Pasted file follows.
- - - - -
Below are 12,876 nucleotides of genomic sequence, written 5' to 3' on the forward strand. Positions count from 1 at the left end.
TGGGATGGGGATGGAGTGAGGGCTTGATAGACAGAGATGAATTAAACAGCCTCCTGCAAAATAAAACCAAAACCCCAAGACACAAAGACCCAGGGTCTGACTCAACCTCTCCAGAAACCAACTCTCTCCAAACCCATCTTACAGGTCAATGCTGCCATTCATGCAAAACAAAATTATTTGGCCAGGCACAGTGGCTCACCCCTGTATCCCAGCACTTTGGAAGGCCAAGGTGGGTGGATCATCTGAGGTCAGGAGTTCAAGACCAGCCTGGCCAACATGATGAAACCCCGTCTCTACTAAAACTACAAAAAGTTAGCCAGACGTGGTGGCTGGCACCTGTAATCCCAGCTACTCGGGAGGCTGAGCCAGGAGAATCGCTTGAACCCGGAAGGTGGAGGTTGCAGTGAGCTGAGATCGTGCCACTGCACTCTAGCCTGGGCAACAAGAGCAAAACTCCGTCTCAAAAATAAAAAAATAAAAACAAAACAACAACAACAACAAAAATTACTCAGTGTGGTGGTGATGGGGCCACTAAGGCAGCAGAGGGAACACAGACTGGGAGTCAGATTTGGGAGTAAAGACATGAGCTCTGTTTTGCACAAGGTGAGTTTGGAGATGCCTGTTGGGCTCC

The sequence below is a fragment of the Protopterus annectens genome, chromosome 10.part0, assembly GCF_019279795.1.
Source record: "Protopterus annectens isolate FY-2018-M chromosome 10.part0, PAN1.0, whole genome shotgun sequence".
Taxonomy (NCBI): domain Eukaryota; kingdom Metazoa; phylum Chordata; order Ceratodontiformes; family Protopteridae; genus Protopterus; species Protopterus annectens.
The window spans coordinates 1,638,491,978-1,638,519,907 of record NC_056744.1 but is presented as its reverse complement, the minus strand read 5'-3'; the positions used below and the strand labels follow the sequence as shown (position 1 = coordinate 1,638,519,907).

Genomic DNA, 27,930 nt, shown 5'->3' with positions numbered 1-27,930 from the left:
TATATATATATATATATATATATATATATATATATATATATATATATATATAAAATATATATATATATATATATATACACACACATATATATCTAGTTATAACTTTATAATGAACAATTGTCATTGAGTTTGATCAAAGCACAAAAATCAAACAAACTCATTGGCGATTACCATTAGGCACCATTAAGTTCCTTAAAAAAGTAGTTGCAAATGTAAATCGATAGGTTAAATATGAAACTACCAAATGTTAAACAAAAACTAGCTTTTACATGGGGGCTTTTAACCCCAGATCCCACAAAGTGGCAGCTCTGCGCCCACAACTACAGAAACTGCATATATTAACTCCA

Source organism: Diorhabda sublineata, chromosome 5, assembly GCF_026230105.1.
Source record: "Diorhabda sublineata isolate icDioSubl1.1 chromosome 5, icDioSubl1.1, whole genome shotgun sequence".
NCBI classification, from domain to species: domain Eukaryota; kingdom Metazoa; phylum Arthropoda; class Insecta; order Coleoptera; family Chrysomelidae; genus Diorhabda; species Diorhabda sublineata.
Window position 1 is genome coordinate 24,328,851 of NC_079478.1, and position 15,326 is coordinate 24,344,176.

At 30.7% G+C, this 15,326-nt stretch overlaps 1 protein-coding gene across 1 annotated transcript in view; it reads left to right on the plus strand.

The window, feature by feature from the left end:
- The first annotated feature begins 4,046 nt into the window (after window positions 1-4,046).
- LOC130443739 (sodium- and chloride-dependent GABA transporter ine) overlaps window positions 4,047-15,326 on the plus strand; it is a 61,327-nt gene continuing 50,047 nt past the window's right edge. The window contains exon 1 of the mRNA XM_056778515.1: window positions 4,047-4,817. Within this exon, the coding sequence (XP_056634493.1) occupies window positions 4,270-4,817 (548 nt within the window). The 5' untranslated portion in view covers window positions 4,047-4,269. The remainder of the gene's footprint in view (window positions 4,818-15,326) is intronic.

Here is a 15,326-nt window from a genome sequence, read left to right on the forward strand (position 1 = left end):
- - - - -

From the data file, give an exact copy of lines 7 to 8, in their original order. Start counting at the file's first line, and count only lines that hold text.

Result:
Genomic DNA, 27,930 nt, shown 5'->3' with positions numbered 1-27,930 from the left:
TATATATATATATATATATATATATATATATATATATATATATATATATATAAAATATATATATATATATATATATACACACACATATATATCTAGTTATAACTTTATAATGAACAATTGTCATTGAGTTTGATCAAAGCACAAAAATCAAACAAACTCATTGGCGATTACCATTAGGCACCATTAAGTTCCTTAAAAAAGTAGTTGCAAATGTAAATCGATAGGTTAAATATGAAACTACCAAATGTTAAACAAAAACTAGCTTTTACATGGGGGCTTTTAACCCCAGATCCCACAAAGTGGCAGCTCTGCGCCCACAACTACAGAAACTGCATATATTAACTCCA